Arab Spring a 'mixed blessing' for Christians
Published 18 July 2012
The overthrow of oppressive regimes in the Arab Spring may not lead to a brighter future for Christians in the Arab world and Middle East.
Steve Bell, the head of mission agency Interserve, told the Keswick Convention that Christians were uncertain about the future in the wake of the Arab Spring.
"It is potentially a mixed blessing as the repressive regimes also repressed the salafi extremists and criminals, who are now being released to differing degrees on society and minorities such as culturally Christian communities, who feel insecure in the short-term," he said.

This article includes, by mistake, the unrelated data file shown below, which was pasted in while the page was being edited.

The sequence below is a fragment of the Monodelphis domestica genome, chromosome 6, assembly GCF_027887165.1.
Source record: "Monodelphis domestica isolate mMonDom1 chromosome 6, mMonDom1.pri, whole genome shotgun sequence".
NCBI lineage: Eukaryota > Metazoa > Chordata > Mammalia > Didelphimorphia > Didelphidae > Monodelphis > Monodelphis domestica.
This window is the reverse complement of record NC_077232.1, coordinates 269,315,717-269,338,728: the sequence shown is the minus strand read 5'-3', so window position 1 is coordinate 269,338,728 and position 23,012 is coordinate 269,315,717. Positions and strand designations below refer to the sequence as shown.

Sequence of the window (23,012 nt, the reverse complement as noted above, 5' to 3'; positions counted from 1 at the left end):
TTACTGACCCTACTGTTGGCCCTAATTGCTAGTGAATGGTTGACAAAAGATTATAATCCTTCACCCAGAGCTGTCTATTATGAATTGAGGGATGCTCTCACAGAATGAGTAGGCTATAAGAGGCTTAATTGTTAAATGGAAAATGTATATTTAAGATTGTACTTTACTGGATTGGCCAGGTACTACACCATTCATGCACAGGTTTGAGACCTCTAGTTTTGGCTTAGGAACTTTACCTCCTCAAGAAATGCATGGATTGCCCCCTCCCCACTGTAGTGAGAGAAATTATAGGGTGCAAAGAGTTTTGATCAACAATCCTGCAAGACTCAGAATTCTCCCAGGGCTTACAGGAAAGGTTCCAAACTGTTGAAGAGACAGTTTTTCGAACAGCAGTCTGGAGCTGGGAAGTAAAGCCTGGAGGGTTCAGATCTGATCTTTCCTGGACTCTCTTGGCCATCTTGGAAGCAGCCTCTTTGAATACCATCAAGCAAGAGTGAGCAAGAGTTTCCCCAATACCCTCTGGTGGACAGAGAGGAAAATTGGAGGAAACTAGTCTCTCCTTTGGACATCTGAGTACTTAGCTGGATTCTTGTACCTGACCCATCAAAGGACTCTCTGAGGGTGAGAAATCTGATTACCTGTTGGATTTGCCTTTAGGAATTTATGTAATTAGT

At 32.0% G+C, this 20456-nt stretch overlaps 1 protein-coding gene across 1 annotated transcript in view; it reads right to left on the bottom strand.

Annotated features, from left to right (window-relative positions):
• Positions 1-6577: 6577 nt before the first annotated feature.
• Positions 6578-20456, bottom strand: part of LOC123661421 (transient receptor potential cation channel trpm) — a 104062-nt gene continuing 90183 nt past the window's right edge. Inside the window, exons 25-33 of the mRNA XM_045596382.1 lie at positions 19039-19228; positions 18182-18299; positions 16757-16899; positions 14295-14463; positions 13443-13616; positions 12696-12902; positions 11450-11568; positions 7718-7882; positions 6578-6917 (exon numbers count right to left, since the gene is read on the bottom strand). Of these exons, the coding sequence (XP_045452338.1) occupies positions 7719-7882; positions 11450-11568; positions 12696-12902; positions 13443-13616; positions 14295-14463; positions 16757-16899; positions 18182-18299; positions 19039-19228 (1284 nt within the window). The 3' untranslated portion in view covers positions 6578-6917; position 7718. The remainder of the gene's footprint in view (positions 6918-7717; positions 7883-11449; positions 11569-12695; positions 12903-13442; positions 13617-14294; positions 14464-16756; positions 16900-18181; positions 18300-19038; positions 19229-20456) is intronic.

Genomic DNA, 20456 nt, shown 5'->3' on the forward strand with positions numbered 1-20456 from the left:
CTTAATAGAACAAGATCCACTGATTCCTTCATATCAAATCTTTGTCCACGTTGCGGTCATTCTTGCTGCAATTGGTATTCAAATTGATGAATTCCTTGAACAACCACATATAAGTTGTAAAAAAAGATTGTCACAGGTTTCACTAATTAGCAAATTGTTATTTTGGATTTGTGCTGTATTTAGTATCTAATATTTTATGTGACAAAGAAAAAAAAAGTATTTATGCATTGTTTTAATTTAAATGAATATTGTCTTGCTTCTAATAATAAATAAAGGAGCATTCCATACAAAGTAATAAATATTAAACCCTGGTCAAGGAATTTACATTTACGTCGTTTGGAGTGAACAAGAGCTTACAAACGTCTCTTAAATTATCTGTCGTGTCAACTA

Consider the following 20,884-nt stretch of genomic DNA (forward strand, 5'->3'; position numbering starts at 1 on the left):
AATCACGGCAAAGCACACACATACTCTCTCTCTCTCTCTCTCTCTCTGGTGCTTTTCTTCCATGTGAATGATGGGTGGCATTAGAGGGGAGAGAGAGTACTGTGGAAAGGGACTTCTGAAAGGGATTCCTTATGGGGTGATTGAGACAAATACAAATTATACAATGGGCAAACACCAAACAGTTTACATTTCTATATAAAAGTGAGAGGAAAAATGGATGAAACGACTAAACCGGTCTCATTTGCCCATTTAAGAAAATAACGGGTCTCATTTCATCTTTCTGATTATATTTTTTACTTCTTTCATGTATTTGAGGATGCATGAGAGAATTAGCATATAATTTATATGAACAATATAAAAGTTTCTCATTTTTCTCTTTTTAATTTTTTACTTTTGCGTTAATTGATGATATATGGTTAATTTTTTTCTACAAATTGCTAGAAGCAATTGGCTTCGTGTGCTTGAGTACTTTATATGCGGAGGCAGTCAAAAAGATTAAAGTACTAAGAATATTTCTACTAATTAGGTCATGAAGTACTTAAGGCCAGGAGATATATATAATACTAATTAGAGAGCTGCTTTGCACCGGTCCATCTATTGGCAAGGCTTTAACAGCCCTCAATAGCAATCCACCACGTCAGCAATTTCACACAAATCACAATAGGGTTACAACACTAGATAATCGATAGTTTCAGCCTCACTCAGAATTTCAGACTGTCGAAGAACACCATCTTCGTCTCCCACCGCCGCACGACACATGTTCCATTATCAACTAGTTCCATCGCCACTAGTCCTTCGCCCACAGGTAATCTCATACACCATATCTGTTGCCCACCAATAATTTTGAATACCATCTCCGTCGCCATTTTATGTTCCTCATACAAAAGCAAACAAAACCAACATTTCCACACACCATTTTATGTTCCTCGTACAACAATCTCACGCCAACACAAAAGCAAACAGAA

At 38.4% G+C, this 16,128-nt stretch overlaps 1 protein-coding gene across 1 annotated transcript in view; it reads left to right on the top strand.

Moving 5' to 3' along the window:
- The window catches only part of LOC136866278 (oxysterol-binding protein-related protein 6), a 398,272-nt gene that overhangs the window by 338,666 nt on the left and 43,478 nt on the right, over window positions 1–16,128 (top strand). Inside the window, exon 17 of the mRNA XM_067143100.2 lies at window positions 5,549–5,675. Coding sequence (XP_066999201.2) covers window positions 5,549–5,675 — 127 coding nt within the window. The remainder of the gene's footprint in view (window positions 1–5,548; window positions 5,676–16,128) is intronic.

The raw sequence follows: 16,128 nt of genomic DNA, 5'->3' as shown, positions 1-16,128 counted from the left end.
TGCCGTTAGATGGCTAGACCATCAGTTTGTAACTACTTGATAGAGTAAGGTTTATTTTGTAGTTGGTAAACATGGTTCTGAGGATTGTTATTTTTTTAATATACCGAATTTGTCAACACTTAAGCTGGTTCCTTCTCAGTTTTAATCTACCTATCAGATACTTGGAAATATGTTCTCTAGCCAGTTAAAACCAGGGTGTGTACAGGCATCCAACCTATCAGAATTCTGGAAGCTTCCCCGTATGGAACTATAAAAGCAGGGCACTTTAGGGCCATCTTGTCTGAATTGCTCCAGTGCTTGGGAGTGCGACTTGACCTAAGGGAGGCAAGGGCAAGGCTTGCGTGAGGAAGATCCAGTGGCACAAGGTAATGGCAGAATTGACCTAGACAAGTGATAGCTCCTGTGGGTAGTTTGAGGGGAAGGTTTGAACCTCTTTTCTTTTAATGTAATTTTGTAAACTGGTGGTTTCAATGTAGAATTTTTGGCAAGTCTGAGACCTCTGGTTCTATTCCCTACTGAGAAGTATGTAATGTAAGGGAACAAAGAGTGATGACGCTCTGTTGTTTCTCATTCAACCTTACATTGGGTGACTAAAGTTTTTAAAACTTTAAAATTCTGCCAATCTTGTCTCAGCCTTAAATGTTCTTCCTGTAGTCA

One positive outcome in Egypt was an improvement in relations between the churches and the faiths.
He recalled the television footage of Muslims and Christians protesting side by side in Cairo's Tahrir Square and the banners that had displayed both the Islamic crescent and the Christian cross.
"God is at work in the Egyptian church, as Coptic Orthodox and Evangelicals – long divided by historic animosity – have come together to pray and fast for the nation."
Turning his attention to Syria, where thousands have been killed in the ongoing uprising, Bell commented, "It is a trauma the nation has to go through in order to be free.
"The UN must be highly frustrated with the current abstainers, and it shows their true colours. It has been a brutal regime for the last sixty years, and we need to keep praying for them."